sol argued that thero shouldbo iiHpcciflaiivoriiicnt
of malicious publlcitiou and n like declaration ns
to thu falsity of tho mnttor published.
Counsel for the prosecution held that a specific
declaration was not necessary ; and that it was
sufficient that malico should bo inferred from the
fact of an untruthful published statement. Coun
sel asked timo to file n briof of authorities, nnd
tho 11th wns set as tho limit of tho time to bo
allowed. A. S. Hartwcll appeared for tho Crown
and h. Preston nrsiisted by J. Huspell for tho
defense. No judgoment has yet been given in the
On the sumo day sentoncoof 9 months imprison
ment was passed ukii the man Davis, second
mate of tho steamer Airier limit convicted of man
slaughter in tho third degree. A very feeling
address was made by Justice ilcCully to tho ninn
preliminary to uttering sentence. He said that ho
had bcforo him tho written recommendation of
the jtirv to mercy ; but that had in no wise influ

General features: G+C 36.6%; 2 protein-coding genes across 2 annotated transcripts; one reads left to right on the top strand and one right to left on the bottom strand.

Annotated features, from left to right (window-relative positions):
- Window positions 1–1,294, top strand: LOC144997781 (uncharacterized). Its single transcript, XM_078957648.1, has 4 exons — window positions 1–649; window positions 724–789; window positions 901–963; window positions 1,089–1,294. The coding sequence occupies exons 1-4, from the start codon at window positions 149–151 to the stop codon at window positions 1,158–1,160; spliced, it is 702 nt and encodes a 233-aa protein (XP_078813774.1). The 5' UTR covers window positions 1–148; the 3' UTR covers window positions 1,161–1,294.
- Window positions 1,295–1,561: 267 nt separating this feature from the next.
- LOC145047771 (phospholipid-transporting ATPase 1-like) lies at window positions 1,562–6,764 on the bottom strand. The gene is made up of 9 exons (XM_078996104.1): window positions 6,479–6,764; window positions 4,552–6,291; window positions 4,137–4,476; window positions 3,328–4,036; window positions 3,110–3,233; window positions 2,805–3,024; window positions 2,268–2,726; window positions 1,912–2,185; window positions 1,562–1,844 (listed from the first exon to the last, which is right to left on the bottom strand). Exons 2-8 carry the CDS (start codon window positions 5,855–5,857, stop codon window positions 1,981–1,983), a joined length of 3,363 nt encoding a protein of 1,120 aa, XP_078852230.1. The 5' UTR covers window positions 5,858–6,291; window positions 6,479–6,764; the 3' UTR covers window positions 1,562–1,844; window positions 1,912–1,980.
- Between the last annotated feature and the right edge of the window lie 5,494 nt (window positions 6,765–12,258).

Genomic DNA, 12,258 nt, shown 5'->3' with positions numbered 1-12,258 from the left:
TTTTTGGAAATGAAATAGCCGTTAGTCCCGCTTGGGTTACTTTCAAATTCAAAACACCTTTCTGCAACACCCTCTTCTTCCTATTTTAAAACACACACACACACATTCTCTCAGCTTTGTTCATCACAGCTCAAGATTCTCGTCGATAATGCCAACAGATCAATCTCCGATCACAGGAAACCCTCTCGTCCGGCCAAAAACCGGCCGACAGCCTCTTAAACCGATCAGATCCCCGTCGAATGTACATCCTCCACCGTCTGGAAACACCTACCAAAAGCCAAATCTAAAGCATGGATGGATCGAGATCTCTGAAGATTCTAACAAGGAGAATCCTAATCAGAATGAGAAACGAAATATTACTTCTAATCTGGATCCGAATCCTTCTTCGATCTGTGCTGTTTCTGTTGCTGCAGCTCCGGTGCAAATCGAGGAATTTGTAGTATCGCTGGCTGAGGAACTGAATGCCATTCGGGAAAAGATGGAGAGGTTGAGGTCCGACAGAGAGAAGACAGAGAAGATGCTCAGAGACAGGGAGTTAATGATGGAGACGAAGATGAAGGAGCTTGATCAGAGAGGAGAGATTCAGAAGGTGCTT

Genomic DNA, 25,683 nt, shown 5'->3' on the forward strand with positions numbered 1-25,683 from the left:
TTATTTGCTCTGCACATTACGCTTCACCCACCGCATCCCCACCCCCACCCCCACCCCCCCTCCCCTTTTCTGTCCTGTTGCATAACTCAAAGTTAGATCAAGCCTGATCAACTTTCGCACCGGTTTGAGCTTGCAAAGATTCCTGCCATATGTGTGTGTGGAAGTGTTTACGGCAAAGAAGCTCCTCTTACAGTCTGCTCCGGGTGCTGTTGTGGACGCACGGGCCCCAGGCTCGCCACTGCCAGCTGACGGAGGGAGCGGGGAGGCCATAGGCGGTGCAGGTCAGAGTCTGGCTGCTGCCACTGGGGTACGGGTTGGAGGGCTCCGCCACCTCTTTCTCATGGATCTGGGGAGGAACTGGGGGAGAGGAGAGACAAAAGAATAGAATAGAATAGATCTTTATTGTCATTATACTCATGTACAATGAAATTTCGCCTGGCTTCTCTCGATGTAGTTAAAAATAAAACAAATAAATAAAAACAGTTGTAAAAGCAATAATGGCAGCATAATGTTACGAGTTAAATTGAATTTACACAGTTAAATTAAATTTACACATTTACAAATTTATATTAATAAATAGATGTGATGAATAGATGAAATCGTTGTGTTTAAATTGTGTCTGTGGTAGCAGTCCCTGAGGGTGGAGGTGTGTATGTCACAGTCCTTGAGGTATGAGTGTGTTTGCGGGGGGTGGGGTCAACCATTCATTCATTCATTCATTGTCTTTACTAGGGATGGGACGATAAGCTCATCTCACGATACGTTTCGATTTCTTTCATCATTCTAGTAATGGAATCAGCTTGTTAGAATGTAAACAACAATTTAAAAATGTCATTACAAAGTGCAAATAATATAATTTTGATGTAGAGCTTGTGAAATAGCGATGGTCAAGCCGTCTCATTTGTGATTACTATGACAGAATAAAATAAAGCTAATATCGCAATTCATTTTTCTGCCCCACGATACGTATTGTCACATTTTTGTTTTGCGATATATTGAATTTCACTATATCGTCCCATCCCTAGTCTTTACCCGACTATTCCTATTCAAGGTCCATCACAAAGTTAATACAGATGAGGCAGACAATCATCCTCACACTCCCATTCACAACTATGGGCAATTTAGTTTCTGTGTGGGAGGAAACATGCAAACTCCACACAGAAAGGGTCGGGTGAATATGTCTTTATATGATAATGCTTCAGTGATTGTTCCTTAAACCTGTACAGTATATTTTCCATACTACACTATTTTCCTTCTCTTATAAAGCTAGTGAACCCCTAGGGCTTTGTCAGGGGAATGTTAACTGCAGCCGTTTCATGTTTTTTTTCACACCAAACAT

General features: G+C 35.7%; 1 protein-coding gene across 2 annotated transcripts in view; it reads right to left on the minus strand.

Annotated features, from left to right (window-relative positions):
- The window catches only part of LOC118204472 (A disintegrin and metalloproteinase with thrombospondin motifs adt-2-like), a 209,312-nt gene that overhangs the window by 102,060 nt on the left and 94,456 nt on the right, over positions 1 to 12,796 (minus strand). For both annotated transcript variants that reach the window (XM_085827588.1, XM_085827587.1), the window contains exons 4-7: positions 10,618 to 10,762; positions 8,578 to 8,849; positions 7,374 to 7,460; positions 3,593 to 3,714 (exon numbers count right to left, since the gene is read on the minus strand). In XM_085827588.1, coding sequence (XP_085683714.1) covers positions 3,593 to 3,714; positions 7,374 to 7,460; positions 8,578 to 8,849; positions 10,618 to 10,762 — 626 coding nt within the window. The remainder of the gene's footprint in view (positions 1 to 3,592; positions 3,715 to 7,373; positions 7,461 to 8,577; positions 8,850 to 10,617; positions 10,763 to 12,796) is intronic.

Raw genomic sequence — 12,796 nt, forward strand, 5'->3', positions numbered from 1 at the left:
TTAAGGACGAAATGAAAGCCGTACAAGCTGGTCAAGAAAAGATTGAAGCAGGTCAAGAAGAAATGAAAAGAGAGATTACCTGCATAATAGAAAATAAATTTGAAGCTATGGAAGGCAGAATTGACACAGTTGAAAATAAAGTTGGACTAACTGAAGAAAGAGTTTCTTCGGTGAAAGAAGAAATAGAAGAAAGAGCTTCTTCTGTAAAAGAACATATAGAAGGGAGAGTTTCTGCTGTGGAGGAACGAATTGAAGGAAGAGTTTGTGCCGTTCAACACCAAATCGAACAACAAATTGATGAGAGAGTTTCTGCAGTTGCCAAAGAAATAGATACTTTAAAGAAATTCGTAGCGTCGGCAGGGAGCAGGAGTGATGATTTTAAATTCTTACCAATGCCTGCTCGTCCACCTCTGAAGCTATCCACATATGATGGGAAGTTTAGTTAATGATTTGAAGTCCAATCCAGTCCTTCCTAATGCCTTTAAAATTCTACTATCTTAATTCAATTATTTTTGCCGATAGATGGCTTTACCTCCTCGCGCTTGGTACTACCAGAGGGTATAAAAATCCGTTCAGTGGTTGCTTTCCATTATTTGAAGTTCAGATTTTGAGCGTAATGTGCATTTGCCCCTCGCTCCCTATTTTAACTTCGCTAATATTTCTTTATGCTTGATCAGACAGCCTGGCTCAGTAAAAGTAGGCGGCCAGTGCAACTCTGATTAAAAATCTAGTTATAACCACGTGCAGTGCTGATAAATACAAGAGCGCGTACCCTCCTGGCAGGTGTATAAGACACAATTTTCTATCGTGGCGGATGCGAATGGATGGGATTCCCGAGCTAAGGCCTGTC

enced him in his disposition to bo merciful, ns all
tho facts connected with tho unfortumito occur
rence had conspired to nrouso his inteimo sym
pathy. His being n husband nnd n father, nnd
his being n stranger in tho land, wore cou3idcra
tions to arouse sympathy ; to those wero added
crediblo testimonials us to his previous correct lifo
and good character, by those who bad known him
on ship-board, and in his own home. Hut that as
tlie custom had been heioto deal severely with
cases of this kind, lie could allow himself to bo
inlliienced by Ins natural feelings no further than
ho had been in imposing so light n sentence. A
lino for manslaughter as far as he could call to
mind had in no ciso been iraposod in lieu of im
prisonment. Sentenco was nlso passod upon Frnnk Davis, n
hnlf-caste, convicted of assault with n deadly
weapon upon A. Fernandez in Honolulu 0 months'
hard labor nnd $fiO fine and costs.
Mondny tho Uth wns occupied in hearing n
nntivo appeal case from tho decision of Justice
McCully in the Intermediary Court, tho oase of
Mahoe vs. Puka et ul in regard to somo affairs of
the Waiknno Hui.
Tuesday 10th, was begun by nn ojoctnicnt suit ;
Knmoku, w., vs. Kaupo, w. Case was withdrawn
by the plaintiff's counsel. 'W. H. Oastlo for com
plainant, A. S. Hnttwoll for defendant.
On tho sanio day wns heard another case of
ejectment. Kalncokckoi vs. D. Kahanu. Holo
kahiki assisted by four other counsel, wero for tho
plaintiff, nnd J. XI. Davidson for plaintiff. This